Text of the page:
July 2012 - Aesthetic Post

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Metal Salt & Pepper Shakers

Both sleek and utilitarian, these simply designed metal and wood salt and pepper shakers are handmade by Seattle-based Ladies and Gentleman Studio. The untreated copper or brass body, if left unpolished, will become patinated with time.

Available at Ladies and Gentleman, $60/pair

Cousu de Fil Blanc

Cousu de Fil Blanc is a line of handmade soaps that are produced in the traditional manner by a master soap maker in France. Vegetable-based, color and paraben free, the line consists of a few specific collections, incorporating such ingredients as essential oils, mountain-made honey, clay, tea, and seaweed.

Each soap is wrapped in a sheath of paper with a line of stitching and minimalist tag. The brand’s interest in print and paper work, married with superior formulations, make for a refined and especially beautiful product.

Available at Cousu de Fil Blanc, as well as Colette, $12/bar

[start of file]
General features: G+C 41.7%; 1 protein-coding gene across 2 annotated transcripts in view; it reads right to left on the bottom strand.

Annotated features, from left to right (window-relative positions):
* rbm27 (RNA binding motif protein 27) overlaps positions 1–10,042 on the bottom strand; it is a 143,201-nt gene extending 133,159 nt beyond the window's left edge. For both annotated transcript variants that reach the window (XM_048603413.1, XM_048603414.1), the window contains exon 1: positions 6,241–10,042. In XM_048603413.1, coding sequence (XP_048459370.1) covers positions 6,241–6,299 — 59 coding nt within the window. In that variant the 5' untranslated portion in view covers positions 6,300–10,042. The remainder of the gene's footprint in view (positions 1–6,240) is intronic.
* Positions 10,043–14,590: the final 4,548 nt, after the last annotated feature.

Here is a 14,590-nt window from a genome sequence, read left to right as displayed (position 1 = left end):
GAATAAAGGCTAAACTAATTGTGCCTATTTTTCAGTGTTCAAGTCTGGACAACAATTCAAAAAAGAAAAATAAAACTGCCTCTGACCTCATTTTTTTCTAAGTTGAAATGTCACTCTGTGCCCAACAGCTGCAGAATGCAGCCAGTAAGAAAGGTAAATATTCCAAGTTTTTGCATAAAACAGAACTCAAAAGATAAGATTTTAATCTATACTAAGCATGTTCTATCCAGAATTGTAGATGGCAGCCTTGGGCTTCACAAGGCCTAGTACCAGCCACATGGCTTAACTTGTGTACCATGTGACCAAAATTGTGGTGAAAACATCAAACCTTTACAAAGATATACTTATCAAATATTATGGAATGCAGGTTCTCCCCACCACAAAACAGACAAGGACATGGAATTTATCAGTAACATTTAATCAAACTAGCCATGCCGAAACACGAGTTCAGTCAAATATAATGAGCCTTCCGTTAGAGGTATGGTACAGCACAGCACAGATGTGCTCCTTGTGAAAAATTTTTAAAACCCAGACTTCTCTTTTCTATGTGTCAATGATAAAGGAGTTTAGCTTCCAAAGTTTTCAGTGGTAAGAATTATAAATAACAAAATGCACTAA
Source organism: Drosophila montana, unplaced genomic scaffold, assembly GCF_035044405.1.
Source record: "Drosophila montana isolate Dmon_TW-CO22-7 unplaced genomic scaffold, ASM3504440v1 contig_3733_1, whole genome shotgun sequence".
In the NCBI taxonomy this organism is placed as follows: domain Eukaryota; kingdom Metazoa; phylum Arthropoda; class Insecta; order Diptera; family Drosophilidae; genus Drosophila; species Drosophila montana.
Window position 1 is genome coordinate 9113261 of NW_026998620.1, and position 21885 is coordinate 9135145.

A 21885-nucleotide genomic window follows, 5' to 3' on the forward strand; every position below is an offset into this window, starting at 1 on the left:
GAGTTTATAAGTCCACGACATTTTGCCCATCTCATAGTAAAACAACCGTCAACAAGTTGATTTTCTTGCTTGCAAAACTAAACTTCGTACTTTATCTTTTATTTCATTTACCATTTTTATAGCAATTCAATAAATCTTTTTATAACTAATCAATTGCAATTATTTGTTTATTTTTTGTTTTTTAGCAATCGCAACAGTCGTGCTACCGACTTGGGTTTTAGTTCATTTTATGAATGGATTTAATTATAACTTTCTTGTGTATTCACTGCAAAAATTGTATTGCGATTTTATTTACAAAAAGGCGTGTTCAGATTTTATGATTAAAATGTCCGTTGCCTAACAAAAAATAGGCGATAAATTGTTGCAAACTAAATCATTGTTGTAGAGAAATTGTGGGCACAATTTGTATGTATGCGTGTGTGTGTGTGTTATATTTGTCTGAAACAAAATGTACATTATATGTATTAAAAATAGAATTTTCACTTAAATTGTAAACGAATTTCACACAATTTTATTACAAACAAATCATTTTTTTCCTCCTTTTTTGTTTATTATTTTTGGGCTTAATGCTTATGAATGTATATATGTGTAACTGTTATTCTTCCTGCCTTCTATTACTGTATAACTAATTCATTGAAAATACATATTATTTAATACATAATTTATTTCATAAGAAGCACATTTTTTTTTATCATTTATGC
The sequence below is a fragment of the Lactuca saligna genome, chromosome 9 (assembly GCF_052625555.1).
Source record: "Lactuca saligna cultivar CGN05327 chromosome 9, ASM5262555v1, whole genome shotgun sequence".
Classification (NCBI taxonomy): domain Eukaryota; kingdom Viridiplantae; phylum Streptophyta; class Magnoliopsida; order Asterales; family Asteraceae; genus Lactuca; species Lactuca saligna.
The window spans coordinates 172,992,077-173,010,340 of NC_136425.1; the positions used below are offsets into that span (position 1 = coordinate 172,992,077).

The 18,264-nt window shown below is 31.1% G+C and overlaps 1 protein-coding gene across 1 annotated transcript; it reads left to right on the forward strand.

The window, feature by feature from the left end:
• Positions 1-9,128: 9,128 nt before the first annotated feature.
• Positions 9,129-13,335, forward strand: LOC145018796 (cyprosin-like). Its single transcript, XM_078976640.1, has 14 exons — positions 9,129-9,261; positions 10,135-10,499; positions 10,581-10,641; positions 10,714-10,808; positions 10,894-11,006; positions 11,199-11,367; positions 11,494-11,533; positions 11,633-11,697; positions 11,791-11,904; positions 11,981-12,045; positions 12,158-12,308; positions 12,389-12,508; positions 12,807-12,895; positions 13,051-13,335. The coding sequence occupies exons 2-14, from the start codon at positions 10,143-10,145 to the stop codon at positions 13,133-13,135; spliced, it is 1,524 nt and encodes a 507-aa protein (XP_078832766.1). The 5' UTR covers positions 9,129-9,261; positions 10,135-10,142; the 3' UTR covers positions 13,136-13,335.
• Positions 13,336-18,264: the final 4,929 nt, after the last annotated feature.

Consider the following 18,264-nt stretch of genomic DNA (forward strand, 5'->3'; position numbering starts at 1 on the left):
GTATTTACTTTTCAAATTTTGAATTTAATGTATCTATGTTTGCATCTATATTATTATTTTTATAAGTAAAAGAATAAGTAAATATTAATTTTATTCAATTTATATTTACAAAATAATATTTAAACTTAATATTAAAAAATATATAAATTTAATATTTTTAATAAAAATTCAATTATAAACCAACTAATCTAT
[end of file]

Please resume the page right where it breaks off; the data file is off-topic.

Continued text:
Picnic Table by Gamfratesi for Ligne Roset

Copenhagen-based design studio GamFratesi continues their working relationship with French manufacturer Ligne Roset by way of the “Picnic” side table. This straightforward design reintroduces a traditional, utilitarian sewing-style table as a bold piece of everyday furniture.

Constructed of black-stained ash, the practical table offers both storage and a support handle that allows it to be moved with ease; the gentle curves of the upper compartment and handle are balanced by the strictness of the frame on which the table stands.

Available by order at Ligne Roset stores, $1100

Woodcut by Bryan Nash Gill

Bryan Nash Gill is a Connecticut-based artist who creates relief prints from cross sections of fallen or damaged wood, as well as tree’s burls, knots, and branches. In his book Woodcut, Gill’s large-scale prints are reproduced in a more humble format, on handsome matte-finish paper. The detailed prints are not only mesmerizing, but serve as a recorded history of each tree’s life. As children, we often find trees fascinating, from their grandeur to the science of their rings; in this book, the poignancy of a tree’s story is revisited and honored through the artist’s craft.

In addition to an eloquent introduction by Verlyn Klinkenborg, the book also allows Gill to describe the labor-intensive, often difficult printmaking process he employs.

More at: Bryan Nash Gill

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